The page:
It's for use.
I hope this helps.
Best regards,
Fernando Chaves

-----Message d'origine-----
De : colortheory@... [mailto:colortheory@...] De la
part de Mike Russell
Envoyé : 10 février 2012 17:43
À : colortheory@...
Objet : Re: [colortheory] Image request - moiré testing

On Wed, Feb 8, 2012 at 7:24 AM, dbernaerdt <dbernaerdt@...> wrote:

I've been testing the moiré reduction feature in the Lightroom 4 beta. As
I don't shoot a lot with DSLR's and nearly all of them have an optical low
pass filter, I don't have a substantial range of images that exhibit
luminance and color moiré. If anyone on the list would be interested in
sharing images affected by moiré that have been shot with a DSLR, I would
be very grateful. I ask that these be raw files and that you can grant
permission for them to be published in print or online.


Re: Another newspaper photo manipulation

dlruckus
 

--- In colortheory@..., Henry Davis <davishr@...> wrote:

Those "analogue" things were pretty well
ironed out amongst photojournalists and publishers - weren't they?
Uh..well no.Never were and never will be IMO.As always, the owners nee: publishers set their own individual standards and enforced what they wished to enforce which was, and is, also a fungible thing.

It's almost as if there's a lobby of people who don't want a set of guidelines.

Henry
Pretty much "yes" just as there are some who seemingly can't live without a rigid structure in place in order to obviate the need for personal thought or responsibility.

The answer to Dan's question " Do we get fired if we guess wrong? "
in all probability is..'possibly'. Life is a dangerous game and we all end up dead in the end.

Regards,
Duane Ruck




On Feb 9, 2012, at 4:52 AM, Dan Margulis wrote:


On Feb 6, 2012, at 7:53 PM, jrpavel2001 wrote:

Is the use of HDR techniques acceptable in photojournalism?
First you'd have to make a definition. They didn't need multiple
exposures to make the composite that they did--all the detail would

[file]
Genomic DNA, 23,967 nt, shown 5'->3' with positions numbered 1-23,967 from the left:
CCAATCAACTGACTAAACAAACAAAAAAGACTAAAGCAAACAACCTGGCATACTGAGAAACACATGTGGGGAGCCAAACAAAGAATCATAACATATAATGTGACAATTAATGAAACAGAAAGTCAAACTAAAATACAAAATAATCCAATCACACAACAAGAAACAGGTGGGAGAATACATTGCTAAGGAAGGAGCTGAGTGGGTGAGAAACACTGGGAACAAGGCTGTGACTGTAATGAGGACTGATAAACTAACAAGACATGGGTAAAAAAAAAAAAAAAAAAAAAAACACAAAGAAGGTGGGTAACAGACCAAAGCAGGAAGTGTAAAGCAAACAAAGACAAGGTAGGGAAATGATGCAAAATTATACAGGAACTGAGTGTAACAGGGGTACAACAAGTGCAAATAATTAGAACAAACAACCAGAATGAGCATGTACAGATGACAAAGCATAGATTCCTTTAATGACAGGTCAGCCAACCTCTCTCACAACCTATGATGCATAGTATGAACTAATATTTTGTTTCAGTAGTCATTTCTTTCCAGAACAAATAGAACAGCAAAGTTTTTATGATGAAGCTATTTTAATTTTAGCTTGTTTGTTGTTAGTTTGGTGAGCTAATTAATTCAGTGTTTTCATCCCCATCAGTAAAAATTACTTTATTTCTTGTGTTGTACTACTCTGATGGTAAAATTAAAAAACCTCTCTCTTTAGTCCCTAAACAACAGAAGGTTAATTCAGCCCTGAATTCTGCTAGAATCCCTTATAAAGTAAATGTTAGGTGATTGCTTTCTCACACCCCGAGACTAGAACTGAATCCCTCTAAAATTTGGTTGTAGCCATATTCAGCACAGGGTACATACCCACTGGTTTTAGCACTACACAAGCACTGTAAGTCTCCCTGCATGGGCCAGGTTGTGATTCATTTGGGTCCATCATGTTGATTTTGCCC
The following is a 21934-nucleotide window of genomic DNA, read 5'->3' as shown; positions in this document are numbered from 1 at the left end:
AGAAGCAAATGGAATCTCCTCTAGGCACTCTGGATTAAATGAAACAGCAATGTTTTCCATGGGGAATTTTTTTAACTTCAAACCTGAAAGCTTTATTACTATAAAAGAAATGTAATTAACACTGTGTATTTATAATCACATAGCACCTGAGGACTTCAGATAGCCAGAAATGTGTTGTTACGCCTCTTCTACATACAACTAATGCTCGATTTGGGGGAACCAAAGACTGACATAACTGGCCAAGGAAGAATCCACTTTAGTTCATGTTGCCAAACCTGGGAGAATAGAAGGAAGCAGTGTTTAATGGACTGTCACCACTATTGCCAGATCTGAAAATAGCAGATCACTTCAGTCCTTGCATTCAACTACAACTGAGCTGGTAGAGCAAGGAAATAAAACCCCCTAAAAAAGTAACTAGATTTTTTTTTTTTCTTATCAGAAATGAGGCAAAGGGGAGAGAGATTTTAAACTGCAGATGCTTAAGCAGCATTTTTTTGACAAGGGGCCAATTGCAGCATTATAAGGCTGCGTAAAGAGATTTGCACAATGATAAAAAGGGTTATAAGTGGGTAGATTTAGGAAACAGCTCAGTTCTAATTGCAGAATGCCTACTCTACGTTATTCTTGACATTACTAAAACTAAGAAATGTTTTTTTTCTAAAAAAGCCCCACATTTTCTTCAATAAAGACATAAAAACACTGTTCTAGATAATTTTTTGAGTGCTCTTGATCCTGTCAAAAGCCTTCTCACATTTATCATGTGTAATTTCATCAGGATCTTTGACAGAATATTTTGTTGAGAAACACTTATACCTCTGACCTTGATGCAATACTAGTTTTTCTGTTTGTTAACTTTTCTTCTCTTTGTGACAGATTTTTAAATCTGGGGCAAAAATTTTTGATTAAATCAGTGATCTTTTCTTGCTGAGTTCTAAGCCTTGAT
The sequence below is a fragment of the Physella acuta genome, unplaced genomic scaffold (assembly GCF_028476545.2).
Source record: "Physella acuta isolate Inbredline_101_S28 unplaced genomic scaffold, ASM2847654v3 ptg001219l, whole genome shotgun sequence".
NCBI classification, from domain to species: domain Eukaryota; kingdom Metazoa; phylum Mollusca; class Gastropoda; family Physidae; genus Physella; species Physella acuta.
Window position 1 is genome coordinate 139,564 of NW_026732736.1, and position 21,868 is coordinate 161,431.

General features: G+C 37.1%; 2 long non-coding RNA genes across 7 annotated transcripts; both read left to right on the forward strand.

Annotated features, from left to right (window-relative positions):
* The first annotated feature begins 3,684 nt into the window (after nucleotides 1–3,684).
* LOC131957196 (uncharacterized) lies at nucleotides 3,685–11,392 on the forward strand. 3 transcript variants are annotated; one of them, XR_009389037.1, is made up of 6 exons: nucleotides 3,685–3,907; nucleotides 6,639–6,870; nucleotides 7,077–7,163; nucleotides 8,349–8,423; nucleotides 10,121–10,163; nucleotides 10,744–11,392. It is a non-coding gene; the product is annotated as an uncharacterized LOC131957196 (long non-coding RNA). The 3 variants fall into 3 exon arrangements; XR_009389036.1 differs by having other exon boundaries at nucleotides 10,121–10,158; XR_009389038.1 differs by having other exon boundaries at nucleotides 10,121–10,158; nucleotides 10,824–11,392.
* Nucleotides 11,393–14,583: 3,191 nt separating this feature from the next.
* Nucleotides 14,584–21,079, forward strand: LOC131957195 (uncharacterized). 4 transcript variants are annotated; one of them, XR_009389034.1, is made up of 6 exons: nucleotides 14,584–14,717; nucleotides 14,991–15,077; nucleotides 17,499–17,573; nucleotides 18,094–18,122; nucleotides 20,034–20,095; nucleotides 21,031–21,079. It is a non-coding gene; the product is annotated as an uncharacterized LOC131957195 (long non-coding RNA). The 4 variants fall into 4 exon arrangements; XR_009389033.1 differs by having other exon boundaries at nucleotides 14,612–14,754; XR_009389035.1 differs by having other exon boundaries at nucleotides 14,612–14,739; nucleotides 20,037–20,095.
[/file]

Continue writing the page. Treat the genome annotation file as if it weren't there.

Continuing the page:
have been in the original shot, nothing blown out, so they could
have gotten there with a hyperaggressive application of PPW.

This image was deliberately intended to have a surreal look IMHO--I
can't believe that anybody would accept it as realistic, so the
caption indicating that it was artificially produced seems
practically unnecessary. Nevertheless, I don't think anybody would
find an ethical problem as they ran it, considering that the caption
made absolutely clear that it was not a straight-out-of-the-camera
image.

If the test is that the photo should contain only elements taken
at the same time, the answer is "no", but even that test is not
clear cut when some cameras can now create HDRs themselves.

And now it gets even more murky. If PPW can get the same
surrealistic result with one exposure, are we going to say that
doing something visually identical but using two is unacceptable?

But if we say that hyperaggressive PPW (or the double-exposure
technique) to produce a result that everyone agrees is surrealistic
is unacceptable in the absence of an explanatory caption, what do we
say about a less aggressive treatment that some people find surreal
and others realistic and still others to be normal color correction?
Does it require an explanation?

Dan Margulis


Re: Image request - moiré testing

Mike Russell
 

On Wed, Feb 8, 2012 at 7:24 AM, dbernaerdt <dbernaerdt@...> wrote:

I've been testing the moiré reduction feature in the Lightroom 4 beta. As
I don't shoot a lot with DSLR's and nearly all of them have an optical low
pass filter, I don't have a substantial range of images that exhibit
luminance and color moiré. If anyone on the list would be interested in
sharing images affected by moiré that have been shot with a DSLR, I would
be very grateful. I ask that these be raw files and that you can grant